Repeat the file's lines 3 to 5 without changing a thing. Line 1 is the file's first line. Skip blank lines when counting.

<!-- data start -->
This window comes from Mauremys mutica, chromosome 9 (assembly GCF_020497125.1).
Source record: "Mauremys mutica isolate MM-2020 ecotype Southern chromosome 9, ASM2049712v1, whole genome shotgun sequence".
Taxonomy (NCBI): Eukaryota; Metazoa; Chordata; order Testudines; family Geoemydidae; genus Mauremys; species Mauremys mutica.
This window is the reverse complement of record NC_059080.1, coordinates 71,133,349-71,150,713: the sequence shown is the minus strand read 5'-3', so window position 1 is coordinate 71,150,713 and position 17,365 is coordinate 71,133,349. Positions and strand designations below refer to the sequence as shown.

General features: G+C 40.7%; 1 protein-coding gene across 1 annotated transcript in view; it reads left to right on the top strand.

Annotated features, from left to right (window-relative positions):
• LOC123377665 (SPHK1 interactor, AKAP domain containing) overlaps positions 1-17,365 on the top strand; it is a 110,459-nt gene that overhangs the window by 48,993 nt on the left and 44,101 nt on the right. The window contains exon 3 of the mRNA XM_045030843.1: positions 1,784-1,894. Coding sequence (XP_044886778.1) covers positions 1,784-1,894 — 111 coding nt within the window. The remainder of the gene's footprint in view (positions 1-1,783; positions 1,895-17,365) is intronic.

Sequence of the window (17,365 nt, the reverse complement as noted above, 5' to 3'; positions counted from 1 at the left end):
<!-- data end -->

Taxonomy (NCBI): Eukaryota; Metazoa; Chordata; order Testudines; family Geoemydidae; genus Mauremys; species Mauremys mutica.
This window is the reverse complement of record NC_059080.1, coordinates 71,133,349-71,150,713: the sequence shown is the minus strand read 5'-3', so window position 1 is coordinate 71,150,713 and position 17,365 is coordinate 71,133,349. Positions and strand designations below refer to the sequence as shown.

General features: G+C 40.7%; 1 protein-coding gene across 1 annotated transcript in view; it reads left to right on the top strand.